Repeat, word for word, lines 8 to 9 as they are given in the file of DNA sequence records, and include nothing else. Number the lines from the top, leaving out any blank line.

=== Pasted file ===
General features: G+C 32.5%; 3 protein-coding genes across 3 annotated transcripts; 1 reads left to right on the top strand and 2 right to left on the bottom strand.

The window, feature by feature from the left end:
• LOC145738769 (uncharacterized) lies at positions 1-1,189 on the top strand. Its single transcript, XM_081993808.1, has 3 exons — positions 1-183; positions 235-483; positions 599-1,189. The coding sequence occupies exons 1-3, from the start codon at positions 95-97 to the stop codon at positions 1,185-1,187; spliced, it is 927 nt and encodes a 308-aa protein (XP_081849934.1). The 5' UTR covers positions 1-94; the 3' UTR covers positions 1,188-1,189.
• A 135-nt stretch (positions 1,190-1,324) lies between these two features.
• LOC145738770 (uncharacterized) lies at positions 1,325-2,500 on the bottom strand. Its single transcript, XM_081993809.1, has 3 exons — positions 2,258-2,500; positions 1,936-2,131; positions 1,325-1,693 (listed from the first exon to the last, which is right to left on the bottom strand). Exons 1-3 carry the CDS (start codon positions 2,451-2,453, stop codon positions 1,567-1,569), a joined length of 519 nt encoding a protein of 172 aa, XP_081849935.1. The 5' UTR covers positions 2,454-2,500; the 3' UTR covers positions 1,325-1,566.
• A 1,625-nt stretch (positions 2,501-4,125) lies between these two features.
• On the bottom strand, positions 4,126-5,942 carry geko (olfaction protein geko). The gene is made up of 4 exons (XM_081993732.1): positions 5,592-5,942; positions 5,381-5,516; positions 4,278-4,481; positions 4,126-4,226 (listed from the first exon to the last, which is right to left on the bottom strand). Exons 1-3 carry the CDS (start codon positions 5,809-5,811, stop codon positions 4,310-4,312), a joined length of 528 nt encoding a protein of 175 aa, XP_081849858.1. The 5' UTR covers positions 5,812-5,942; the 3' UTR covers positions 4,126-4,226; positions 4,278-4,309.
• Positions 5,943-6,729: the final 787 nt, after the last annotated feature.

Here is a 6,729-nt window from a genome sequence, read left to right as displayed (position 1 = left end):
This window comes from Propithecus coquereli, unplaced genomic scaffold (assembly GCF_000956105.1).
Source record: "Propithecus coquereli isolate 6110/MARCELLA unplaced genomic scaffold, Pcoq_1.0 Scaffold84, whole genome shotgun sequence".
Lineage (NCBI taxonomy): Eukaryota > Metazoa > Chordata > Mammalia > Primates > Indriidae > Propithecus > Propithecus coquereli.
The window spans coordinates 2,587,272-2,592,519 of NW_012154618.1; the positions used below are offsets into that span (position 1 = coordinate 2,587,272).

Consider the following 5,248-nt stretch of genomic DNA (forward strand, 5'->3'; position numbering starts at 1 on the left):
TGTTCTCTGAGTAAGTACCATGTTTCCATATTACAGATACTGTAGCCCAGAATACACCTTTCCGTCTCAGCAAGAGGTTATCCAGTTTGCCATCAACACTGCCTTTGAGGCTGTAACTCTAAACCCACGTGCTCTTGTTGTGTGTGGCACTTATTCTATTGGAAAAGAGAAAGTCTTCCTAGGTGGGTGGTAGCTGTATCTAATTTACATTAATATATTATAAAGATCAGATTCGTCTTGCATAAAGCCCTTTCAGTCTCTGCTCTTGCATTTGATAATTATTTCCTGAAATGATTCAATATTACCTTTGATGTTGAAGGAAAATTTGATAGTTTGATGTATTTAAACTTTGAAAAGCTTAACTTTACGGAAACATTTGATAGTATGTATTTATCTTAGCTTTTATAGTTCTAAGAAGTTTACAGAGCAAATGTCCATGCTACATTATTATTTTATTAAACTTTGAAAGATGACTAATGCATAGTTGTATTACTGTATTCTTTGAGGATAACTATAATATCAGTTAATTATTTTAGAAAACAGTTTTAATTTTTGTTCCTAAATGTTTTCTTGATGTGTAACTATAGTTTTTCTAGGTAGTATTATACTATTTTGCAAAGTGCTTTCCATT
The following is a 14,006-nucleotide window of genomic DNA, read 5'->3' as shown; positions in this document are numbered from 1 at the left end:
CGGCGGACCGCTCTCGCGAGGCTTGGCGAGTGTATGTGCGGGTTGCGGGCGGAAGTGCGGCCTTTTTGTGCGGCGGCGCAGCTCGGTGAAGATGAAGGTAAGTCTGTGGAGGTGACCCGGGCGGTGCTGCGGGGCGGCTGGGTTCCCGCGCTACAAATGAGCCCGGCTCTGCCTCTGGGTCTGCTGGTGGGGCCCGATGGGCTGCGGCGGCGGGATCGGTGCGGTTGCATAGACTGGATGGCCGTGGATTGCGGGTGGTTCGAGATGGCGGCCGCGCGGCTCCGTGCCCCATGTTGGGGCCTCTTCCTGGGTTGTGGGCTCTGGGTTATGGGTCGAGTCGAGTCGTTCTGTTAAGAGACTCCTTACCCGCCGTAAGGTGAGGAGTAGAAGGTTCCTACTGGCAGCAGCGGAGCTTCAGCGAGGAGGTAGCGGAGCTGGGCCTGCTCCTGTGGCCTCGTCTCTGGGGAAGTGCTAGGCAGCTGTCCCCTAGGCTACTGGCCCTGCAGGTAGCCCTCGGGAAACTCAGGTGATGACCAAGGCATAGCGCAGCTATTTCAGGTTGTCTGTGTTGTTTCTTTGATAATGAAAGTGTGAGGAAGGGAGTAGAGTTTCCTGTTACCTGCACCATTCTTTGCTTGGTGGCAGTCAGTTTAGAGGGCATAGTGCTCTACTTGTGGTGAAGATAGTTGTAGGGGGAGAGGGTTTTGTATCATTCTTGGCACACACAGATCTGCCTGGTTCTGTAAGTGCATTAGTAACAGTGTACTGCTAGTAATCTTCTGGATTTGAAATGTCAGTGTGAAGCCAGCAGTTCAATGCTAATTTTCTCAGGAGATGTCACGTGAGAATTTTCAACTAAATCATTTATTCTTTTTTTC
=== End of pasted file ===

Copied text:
• Positions 5,943-6,729: the final 787 nt, after the last annotated feature.

Here is a 6,729-nt window from a genome sequence, read left to right as displayed (position 1 = left end):